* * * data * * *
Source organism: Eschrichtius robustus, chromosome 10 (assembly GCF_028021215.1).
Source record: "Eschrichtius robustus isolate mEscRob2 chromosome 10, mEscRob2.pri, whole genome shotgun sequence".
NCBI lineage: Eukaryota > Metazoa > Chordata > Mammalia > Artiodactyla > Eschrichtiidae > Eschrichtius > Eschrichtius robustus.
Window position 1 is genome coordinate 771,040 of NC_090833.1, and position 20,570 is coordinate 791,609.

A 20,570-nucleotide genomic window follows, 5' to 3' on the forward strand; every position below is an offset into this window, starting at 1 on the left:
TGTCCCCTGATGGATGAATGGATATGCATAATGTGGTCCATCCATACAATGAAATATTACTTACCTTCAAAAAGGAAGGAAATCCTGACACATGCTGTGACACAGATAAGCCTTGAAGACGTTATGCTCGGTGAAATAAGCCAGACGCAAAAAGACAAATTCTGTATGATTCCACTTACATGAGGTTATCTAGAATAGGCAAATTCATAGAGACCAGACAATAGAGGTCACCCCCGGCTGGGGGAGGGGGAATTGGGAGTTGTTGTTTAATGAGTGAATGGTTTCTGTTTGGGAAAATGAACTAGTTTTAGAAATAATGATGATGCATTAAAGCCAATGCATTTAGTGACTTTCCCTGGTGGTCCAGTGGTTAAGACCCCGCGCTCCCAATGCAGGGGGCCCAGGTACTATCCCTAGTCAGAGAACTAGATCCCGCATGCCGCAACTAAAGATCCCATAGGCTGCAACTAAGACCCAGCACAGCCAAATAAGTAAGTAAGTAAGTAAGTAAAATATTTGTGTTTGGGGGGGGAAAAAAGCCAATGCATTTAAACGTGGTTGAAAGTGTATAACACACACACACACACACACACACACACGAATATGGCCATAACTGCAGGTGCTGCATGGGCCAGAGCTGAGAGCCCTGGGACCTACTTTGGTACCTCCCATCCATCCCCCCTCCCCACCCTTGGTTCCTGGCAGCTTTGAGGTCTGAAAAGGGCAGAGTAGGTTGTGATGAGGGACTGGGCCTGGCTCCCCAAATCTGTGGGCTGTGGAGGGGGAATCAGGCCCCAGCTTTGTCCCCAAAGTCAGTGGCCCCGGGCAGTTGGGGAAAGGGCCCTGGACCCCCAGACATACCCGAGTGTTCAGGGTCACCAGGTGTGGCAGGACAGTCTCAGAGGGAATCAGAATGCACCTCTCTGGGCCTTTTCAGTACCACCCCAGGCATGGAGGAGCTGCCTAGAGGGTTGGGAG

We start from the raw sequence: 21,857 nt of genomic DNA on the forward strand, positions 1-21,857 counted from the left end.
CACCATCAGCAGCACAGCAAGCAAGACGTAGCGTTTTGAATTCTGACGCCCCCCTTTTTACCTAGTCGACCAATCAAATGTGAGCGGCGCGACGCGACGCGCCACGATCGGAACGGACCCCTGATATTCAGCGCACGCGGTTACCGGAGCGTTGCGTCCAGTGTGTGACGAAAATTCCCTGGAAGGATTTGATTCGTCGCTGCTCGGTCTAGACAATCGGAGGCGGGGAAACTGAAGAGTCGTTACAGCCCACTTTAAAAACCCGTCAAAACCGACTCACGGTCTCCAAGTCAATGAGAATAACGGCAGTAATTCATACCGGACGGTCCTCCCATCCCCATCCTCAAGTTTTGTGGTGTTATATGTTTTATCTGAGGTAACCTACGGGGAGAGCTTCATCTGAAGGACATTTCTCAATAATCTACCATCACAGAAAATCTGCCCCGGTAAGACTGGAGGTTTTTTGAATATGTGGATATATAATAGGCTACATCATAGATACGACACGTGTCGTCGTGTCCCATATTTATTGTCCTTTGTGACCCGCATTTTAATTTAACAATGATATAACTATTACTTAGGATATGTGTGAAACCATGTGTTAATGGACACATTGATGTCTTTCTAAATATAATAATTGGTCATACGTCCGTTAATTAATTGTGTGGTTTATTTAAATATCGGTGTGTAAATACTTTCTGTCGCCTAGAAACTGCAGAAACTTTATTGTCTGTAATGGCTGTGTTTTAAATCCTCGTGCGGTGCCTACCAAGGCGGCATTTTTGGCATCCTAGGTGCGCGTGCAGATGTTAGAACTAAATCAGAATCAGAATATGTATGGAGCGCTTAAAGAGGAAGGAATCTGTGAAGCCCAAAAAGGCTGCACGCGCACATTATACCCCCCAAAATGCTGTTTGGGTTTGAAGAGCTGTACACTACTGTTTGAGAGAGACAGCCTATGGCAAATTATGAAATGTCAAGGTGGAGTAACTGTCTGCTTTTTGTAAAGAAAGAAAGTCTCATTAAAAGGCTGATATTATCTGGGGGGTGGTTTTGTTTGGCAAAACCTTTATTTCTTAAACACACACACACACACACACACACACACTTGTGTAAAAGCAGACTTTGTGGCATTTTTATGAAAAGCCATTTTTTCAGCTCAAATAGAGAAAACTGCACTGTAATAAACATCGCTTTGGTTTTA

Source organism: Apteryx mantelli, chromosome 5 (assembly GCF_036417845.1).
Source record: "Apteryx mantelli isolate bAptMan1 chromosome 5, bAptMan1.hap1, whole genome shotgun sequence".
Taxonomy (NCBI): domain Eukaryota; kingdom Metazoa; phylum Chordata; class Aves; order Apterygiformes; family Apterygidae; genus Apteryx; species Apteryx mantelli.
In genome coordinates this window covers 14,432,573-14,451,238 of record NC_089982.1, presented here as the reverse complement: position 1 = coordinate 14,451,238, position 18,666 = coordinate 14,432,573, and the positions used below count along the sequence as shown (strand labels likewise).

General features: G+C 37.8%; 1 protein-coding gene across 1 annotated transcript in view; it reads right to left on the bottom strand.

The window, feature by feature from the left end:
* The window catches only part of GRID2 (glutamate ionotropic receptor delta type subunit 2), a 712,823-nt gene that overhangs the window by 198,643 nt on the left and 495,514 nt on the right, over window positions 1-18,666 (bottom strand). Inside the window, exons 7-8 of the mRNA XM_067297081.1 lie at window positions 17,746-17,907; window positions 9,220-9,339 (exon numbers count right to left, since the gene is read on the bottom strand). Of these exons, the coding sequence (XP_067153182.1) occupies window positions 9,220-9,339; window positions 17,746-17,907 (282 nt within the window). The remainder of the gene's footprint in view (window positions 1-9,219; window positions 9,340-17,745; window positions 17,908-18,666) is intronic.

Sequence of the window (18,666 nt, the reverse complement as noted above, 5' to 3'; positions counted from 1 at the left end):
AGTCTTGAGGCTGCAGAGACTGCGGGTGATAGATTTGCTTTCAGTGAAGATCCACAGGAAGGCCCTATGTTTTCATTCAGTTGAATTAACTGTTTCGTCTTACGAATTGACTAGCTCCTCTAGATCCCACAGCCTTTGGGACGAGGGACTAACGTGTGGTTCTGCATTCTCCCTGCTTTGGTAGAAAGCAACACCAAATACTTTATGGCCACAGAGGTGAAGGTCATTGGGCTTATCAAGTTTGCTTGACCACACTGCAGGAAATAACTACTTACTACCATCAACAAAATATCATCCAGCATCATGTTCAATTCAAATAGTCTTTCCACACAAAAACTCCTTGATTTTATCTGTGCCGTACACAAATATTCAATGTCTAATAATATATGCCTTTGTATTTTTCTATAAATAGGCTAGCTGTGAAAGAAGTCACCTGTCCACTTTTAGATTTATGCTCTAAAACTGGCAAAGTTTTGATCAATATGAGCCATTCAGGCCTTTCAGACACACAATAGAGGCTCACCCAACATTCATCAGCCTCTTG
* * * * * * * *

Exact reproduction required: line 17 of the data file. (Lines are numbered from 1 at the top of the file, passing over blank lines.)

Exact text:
AGTCTTGAGGCTGCAGAGACTGCGGGTGATAGATTTGCTTTCAGTGAAGATCCACAGGAAGGCCCTATGTTTTCATTCAGTTGAATTAACTGTTTCGTCTTACGAATTGACTAGCTCCTCTAGATCCCACAGCCTTTGGGACGAGGGACTAACGTGTGGTTCTGCATTCTCCCTGCTTTGGTAGAAAGCAACACCAAATACTTTATGGCCACAGAGGTGAAGGTCATTGGGCTTATCAAGTTTGCTTGACCACACTGCAGGAAATAACTACTTACTACCATCAACAAAATATCATCCAGCATCATGTTCAATTCAAATAGTCTTTCCACACAAAAACTCCTTGATTTTATCTGTGCCGTACACAAATATTCAATGTCTAATAATATATGCCTTTGTATTTTTCTATAAATAGGCTAGCTGTGAAAGAAGTCACCTGTCCACTTTTAGATTTATGCTCTAAAACTGGCAAAGTTTTGATCAATATGAGCCATTCAGGCCTTTCAGACACACAATAGAGGCTCACCCAACATTCATCAGCCTCTTG